Skip to Content

Control Your Smartphone with Your Eyes

Researchers are making mobile software that could let you rely on eye movements to play games (or do other things).

In an effort to make eye tracking cheap, compact, and accurate enough to be included in smartphones, a group of researchers is crowdsourcing the collection of gaze information and using it to teach mobile software how to figure out where you’re looking in real time.

Researchers at MIT, the University of Georgia, and Germany’s Max Planck Institute for Informatics are working on the project, and they say that so far they’ve been able to train software to identify where a person is looking with an accuracy of about a centimeter on a mobile phone and 1.7 centimeters on a tablet.

This isn’t all that accurate, especially if you consider the overall size of your smartphone screen. It’s still not exact enough to use for consumer applications, says Aditya Khosla, a graduate student at MIT and coauthor of a paper on the work that was presented at a computer vision conference this week.

To help them make eye-tracking software that runs on your smartphone, researchers first created an app that collects users’ gaze data.

But he believes the system’s accuracy will improve with more data. If it does, it could make eye tracking a lot more widespread and useful; typically, it’s been expensive and has required hardware that has made it tricky to add the capability to gadgets like phones and tablets. And the technology could be helpful as a way to let you play games or navigate your smartphone without having to tap or swipe.

The researchers started out by building an iPhone app called GazeCapture that gathered data about how people look at their phones in different environments outside the confines of a lab. Users’ gaze was recorded with the phone’s front camera as they were shown pulsating dots on a smartphone screen. To make sure they were paying attention, they were then shown a dot with an “L” or “R” inside it, and they had to tap the left or ride side of the screen in response.

GazeCapture information was then used to train software called iTracker, which can also run on an iPhone. The handset’s camera captures your face, and the software considers factors like the position and direction of your head and eyes to figure out where your gaze is focused on the screen.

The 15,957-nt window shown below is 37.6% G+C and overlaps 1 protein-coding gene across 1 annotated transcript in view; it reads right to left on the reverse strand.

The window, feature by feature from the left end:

About 1,500 people have used the GazeCapture app so far, Khosla says, and he thinks that if the researchers can get data from 10,000 people they’ll be able to reduce iTracker’s error rate to half a centimeter, which should be good enough for a range of eye-tracking applications.

Khosla is hoping it could be used for medical diagnoses in particular; some studies have considered how eye movements might be used to diagnose conditions including schizophrenia and concussions.

Andrew Duchowski, a professor at Clemson University who studies eye tracking, thinks iTracker could be “hugely” useful if the researchers can get it working well on mobile devices, though he cautions that it will also need to work quickly and not consume too much battery life.

He doesn’t think it’s possible to get pixel-level accuracy from it, but he says “it could still be pretty good.”

 

Keep Reading

Most Popular

computation concept
computation concept

How AI is reinventing what computers are

Three key ways artificial intelligence is changing what it means to compute.

still from Embodied Intelligence video
still from Embodied Intelligence video

These weird virtual creatures evolve their bodies to solve problems

They show how intelligence and body plans are closely linked—and could unlock AI for robots.

seeing is believing concept
seeing is believing concept

Our brains exist in a state of “controlled hallucination”

Three new books lay bare the weirdness of how our brains process the world around us.

We reviewed three at-home covid tests. The results were mixed.

Over-the-counter coronavirus tests are finally available in the US. Some are more accurate and easier to use than others.

Stay connected

Illustration by Rose WongIllustration by Rose Wong

Get the latest updates from
MIT Technology Review

Discover special offers, top stories, upcoming events, and more.

Thank you for submitting your email!

Explore more newsletters

It looks like something went wrong.

We’re having trouble saving your preferences. Try refreshing this page and updating them one more time. If you continue to get this message, reach out to us at customer-service@technologyreview.com with a list of newsletters you’d like to receive.